Michael Franti and Spearhead's Soulshine Tour

by Anthony Kuzminski

Concert Review: July 10, 2014 - Northerly Island- Chicago, IL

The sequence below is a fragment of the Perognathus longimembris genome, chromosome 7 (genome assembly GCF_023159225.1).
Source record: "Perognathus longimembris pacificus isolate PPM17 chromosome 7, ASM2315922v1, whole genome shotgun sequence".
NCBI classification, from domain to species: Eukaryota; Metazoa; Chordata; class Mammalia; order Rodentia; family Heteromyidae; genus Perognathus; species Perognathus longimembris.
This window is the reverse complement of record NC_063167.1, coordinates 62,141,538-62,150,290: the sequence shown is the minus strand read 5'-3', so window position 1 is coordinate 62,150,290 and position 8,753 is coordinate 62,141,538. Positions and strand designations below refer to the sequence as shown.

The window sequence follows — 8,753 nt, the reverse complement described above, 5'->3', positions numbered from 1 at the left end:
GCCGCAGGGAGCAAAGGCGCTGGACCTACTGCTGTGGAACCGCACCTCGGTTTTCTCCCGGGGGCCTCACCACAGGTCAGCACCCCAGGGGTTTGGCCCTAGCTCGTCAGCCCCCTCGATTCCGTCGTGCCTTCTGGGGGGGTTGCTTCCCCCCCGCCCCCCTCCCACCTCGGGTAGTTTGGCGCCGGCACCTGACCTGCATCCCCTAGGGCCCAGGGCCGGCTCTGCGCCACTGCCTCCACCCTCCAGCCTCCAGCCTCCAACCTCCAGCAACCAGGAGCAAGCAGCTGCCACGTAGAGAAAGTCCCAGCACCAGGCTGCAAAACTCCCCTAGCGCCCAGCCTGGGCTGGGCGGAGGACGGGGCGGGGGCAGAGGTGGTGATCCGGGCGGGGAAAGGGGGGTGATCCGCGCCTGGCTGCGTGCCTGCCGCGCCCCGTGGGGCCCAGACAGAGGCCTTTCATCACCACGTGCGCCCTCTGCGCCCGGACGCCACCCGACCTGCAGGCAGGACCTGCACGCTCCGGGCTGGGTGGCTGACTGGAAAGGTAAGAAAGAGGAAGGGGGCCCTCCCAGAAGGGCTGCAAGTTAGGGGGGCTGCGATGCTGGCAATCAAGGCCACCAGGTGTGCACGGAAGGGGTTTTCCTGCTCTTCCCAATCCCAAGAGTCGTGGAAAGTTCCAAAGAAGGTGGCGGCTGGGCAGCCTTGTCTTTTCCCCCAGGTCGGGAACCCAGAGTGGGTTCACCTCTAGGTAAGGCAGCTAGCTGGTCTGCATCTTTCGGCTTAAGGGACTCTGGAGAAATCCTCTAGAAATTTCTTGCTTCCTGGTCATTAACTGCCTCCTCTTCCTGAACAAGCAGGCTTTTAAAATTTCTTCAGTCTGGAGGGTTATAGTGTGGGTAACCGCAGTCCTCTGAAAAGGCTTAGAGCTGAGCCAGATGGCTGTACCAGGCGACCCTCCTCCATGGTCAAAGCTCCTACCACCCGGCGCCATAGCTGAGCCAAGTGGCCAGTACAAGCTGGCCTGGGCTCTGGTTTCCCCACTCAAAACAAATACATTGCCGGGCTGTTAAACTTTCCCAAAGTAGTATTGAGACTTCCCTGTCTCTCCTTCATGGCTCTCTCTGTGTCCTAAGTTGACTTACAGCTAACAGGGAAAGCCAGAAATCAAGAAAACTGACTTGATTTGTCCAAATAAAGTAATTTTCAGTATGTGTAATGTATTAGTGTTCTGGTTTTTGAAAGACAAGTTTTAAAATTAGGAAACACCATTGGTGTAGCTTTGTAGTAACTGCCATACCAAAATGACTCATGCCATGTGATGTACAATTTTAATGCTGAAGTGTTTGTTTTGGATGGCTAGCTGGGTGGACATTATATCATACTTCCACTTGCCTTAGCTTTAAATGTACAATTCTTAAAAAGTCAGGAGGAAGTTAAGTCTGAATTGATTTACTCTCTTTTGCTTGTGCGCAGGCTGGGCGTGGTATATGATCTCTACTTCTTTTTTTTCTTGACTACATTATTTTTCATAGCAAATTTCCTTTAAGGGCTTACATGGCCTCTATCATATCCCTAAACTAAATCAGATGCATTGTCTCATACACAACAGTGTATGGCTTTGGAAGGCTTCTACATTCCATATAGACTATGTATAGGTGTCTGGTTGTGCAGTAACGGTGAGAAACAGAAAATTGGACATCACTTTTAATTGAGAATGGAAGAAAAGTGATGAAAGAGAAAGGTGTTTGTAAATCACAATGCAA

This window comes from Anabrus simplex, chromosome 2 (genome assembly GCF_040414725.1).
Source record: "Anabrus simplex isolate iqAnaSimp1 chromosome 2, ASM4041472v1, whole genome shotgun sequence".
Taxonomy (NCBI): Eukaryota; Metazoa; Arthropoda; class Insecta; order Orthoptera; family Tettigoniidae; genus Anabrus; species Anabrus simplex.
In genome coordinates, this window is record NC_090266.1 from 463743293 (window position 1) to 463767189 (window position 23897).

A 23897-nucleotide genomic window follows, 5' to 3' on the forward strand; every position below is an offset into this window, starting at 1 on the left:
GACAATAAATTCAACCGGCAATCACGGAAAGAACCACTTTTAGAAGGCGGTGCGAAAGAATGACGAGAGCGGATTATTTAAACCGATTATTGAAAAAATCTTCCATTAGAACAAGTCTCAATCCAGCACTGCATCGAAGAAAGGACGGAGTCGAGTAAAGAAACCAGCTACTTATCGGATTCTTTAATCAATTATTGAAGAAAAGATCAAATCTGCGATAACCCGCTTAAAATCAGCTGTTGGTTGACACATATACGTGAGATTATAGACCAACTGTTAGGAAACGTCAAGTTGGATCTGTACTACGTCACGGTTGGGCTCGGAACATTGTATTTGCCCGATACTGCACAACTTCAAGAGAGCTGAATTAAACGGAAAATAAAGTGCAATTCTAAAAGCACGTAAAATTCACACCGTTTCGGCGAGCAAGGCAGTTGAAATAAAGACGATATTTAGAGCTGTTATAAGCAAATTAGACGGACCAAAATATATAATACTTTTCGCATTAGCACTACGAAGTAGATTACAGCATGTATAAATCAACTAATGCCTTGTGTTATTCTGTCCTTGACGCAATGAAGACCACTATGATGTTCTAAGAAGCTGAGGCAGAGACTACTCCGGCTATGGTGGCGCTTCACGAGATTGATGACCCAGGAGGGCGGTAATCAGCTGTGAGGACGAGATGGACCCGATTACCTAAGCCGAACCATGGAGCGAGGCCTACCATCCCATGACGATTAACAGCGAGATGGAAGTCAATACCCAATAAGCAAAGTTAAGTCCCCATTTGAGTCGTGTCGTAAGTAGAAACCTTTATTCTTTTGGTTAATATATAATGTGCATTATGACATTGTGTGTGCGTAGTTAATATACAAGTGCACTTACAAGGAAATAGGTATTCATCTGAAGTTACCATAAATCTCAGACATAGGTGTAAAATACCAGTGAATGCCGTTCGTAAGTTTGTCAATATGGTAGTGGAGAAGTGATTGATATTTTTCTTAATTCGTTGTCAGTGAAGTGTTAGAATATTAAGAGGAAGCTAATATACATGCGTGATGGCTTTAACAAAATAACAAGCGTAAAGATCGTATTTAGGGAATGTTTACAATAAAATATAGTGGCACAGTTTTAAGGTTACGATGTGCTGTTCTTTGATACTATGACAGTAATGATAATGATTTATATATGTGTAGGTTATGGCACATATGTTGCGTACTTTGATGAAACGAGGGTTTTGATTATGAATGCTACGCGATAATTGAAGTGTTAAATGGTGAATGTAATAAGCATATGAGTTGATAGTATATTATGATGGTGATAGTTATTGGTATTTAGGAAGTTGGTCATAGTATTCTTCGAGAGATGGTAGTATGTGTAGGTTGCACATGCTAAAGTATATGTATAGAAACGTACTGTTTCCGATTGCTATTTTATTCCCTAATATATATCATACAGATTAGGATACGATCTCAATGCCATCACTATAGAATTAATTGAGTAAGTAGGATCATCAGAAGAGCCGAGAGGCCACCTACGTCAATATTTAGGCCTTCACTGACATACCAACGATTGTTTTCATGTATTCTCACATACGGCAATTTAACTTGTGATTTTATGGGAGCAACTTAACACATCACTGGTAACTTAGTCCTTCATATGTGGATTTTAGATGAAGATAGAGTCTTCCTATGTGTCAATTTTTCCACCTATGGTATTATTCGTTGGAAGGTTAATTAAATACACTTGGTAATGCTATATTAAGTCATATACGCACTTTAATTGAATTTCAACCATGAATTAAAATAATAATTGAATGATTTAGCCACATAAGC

Watching Michael Franti on the Soulshine tour, I am continually struck by his philosophical qualities. Anytime I've watched him on a concert stage (or in the throes of the crowd), there is an endearing eminence that pervades the audience's senses. He has always managed to break down barriers between the band and the audience by demanding participation and continually finding his way through the audience winning over the crowd night-after-night, city-after-city. In terms of live performers, Franti has no peer. Bruce Springsteen may win the award for endurance, U2 may have their spiritually soar like no one else and Garth Brooks may be the most affordable performer on the planet, but Franti can't be compared to any of them. When you watch Michael Franti and his legendary band Spearhead in concert, you are witnessing one of the most earnest performers on the planet. His boldness is unparalleled from gathering friends to open the show (SOJA, Brett Dennen, Trevor Hall), finding an unsung talent to showcase (Sonna Rele), having an afternoon yoga session with a few hundred fans or staying after the show to hug, high-five and take pictures with his fan base. I simply am unaware of any musician working at Franti's level who gives this much back to his friends or his audience and yet, he doesn't receive the press he deserves for being this creative and this good natured of a performer.